Ahmed Hussen, a Somali-born Member of Parliament who came to Canada as a refugee at the age of 16, has been appointed as the country’s new Minister of Immigration, Refugees and Citizenship. He takes over from John McCallum, who had served in the role since the Liberal Party took office in November, 2015.
The 40 year-old father of three takes on a role that in recent years has become seen as an important cabinet position. Immigration policy touches Canadians and non-Canadians alike, and the minister leading the department is often seen as a reflection of the government’s mood and objectives. If that is the case, then this appointment may be viewed in a positive light.
Not only is Hussen an immigrant himself, but he is also a qualified attorney who practiced in the field before successfully running as a Liberal candidate in the Ontario riding of York South—Weston in the 2015 election. These credentials are not lost on the Minister, who stated in a recent television interview that, “It is quite an honour and a privilege to be put in charge of the very department that I was a client of many, many years ago.” Hussen now self-identifies as “Canadian first.”
Hussen’s pathway from refugee to MP is an improbable one, but then again in Canada many top public servants have improbable pathways to their current role. After all, this is a land where opportunity abounds.
Hamilton, Ontario is a long way from Mogadishu, Somalia, not just geographically but culturally and economically too. It was in Hamilton that Hussen completed high school before getting a job pumping gas in Mississauga, just outside Toronto. Walking around the streets one day, he saw a flyer for a public barbecue hosted by a provincial politician, George Smitherman, who was so impressed by his guest that he recommended Hussen for a job with the then-opposition Ontario Liberal Party.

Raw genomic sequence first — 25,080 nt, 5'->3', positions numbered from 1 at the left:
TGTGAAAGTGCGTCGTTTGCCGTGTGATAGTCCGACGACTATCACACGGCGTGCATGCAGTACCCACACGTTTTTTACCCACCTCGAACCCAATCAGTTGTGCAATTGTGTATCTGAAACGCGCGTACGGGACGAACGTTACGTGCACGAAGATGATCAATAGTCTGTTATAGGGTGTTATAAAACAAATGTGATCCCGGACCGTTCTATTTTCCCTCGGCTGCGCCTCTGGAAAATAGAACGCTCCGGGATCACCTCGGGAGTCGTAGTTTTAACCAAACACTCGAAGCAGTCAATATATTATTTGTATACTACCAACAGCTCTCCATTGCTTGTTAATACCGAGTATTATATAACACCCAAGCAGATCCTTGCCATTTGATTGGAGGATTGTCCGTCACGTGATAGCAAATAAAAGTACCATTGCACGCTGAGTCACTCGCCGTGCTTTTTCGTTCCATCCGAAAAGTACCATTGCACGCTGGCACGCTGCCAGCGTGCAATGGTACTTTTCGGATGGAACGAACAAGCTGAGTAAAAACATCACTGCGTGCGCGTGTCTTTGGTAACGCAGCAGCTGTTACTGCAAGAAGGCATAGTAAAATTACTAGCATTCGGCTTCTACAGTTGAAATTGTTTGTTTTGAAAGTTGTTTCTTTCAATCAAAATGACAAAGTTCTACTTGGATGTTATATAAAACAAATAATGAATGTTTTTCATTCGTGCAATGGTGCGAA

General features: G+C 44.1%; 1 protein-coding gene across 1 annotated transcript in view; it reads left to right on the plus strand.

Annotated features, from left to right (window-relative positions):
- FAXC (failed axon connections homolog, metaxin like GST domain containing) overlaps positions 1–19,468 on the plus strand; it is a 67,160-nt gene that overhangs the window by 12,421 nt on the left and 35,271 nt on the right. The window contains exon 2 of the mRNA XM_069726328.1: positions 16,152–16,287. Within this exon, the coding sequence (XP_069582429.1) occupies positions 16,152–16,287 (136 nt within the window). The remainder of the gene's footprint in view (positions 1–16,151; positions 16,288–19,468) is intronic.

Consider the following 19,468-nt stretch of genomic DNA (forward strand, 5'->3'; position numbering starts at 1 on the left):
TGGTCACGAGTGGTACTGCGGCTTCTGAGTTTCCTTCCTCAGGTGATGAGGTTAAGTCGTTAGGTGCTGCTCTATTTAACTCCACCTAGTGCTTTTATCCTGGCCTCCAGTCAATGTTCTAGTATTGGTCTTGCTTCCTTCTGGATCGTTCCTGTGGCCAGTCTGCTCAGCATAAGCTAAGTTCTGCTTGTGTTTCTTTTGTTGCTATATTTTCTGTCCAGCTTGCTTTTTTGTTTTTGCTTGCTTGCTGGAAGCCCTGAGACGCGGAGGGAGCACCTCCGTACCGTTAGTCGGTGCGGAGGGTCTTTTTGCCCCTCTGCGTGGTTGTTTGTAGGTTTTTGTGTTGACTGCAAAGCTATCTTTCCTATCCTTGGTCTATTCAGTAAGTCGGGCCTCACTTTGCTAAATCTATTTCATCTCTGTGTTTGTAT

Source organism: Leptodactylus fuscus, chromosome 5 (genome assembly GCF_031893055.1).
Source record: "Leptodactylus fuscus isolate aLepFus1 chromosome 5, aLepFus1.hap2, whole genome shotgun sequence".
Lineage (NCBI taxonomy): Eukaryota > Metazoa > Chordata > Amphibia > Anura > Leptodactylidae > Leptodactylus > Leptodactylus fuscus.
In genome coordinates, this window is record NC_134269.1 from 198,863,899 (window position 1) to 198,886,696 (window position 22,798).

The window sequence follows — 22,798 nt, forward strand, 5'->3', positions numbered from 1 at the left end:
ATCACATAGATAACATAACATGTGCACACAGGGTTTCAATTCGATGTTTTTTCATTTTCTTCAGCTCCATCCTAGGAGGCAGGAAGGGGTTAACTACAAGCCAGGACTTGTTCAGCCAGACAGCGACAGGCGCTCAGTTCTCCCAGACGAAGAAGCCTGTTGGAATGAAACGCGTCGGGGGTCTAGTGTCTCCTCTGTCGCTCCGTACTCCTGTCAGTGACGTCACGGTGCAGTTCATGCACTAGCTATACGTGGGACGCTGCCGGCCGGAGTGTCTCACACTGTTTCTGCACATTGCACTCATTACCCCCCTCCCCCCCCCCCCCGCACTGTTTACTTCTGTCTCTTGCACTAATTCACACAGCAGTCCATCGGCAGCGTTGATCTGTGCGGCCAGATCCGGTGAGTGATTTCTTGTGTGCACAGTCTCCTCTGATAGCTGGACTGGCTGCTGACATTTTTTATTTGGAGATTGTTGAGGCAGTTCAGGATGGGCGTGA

Hussen got the job, and the rest, as they say, is history.
He worked in this capacity until November, 2003, when he was promoted to Special Assistant following the Ontario Liberal Party’s election victory. He held this new post for two years. Later, Hussen worked with the Royal Canadian Mounted Police’s Youth Engaged in National Security Issues committee, founded the Regent Park Community Council, and served as National President of the Canadian Somali Congress (CSC). Under his leadership, the CSC partnered with the Canadian International Peace Project and Canadian Jewish Congress to establish the Canadian Somali-Jewish Mentorship Project. It was the first national mentoring and development project between a sizable Muslim community and the Jewish community. He was also a sitting member on the federal government’s Cross-Cultural Roundtable on Security.
Hussen’s public career has dovetailed with his academic background. He earned a BA in History at York University in 2002 before later pursuing a law degree at the University of Ottawa, successfully completing his bar exam in 2012.
“Ahmed Hussen embodies the very best of Canada. He has a global outlook, an altruistic nature, and a clear ‘can-do’ attitude that has allowed him to succeed in academia and public service. He has also proven to be a bridge builder between the various communities that make up the country,” says Attorney David Cohen.
“John McCallum laid some groundwork over the past year, but there is much for the new minister to get done. We are still waiting on changes to the Citizenship Act, overturning some of the Conservatives’ legislation. In addition, reductions in processing times remain largely aspirational rather than a reality, and further improvements could be made to the Express Entry system for skilled workers. There are myriad other things to look at, and so it is crucial for Mr Hussen and his team to hit the ground running. I wish him the best as he takes on this exciting new opportunity.”
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